Hey, it’s Sophie!
I’m glad you are still keeping up with my personal story of shopping addiction. If you relate to it on any level, I hope it helps you.
In my last post, I told you how I got my first credit card in college to start building credit. The card had a very low limit, and I was mostly able to pay it off in full every month (with help from my parents). Then my car broke down, and I had to use the card to pay for some costly repairs. It maxed out the credit card’s limit, and I didn’t want to ask my parents for hundreds of dollars.
So I decided to get a job.
I applied and got a job at a cute little store near the university. It was a women’s fashion boutique full of gorgeous clothes and accessories. I was making my own money for the very first time, and working towards paying off my debt.
Something happened though when I started making my own money. It was like a switch in my brain went off, and I thought I could afford things that were previously out of my price range.
There were so many cute things in the store, and I got an employee discount. I would spend my entire shift picking out things to buy at the end of the day.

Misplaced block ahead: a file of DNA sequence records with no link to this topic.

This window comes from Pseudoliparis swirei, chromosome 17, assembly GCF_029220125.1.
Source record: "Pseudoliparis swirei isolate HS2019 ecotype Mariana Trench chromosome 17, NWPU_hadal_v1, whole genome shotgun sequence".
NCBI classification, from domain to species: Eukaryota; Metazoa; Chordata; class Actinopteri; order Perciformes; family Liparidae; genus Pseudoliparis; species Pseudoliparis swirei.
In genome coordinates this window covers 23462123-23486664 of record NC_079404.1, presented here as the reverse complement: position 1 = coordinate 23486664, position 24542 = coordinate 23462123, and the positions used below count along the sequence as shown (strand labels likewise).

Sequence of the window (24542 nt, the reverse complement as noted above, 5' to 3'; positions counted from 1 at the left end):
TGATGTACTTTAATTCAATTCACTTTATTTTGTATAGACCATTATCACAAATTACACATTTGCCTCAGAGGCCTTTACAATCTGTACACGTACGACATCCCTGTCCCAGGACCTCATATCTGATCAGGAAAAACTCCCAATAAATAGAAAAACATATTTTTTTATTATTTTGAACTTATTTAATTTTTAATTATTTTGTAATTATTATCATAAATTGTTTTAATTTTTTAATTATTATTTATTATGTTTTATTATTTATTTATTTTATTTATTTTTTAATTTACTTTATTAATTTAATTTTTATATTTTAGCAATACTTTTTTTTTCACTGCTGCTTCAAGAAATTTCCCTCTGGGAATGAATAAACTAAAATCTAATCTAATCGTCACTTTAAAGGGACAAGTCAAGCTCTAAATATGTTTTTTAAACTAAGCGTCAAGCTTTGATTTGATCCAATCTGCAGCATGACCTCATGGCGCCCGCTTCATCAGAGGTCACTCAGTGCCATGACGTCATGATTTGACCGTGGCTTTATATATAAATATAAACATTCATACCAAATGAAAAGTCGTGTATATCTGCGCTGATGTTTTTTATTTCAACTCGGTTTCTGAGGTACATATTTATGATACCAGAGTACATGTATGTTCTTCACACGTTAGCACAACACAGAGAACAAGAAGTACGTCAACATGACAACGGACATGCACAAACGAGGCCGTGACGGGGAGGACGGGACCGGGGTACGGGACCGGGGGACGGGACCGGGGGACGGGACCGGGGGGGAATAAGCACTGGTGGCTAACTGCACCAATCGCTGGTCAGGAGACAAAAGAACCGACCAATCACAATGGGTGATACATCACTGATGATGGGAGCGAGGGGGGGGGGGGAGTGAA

But since my first credit card was maxed out, I needed another one.
By this point, I had established credit with my first card. My credit score was still good, so I applied for a card with a much higher limit. I was accepted and got my second card in the mail just in time to buy everything I wanted at the boutique where I worked.
I was making money, but not nearly enough to pay off my debts. But by now I had seen how easy it was to max out a card and just get another one. I worried about my credit score getting too low to apply for more cards, so I asked for several all at once and was accepted for most of them.
I was armed with a fistful of plastic, not knowing it would be my downfall.
I thought getting a job, and more credit cards would help my financial situation, but it did exactly the opposite. I was spending more money than I made at work, and having a job gave me a false sense of security that somehow I’d be able to make enough to pay off all my cards.
Here is an article about mistakes people make when trying to pay off debt: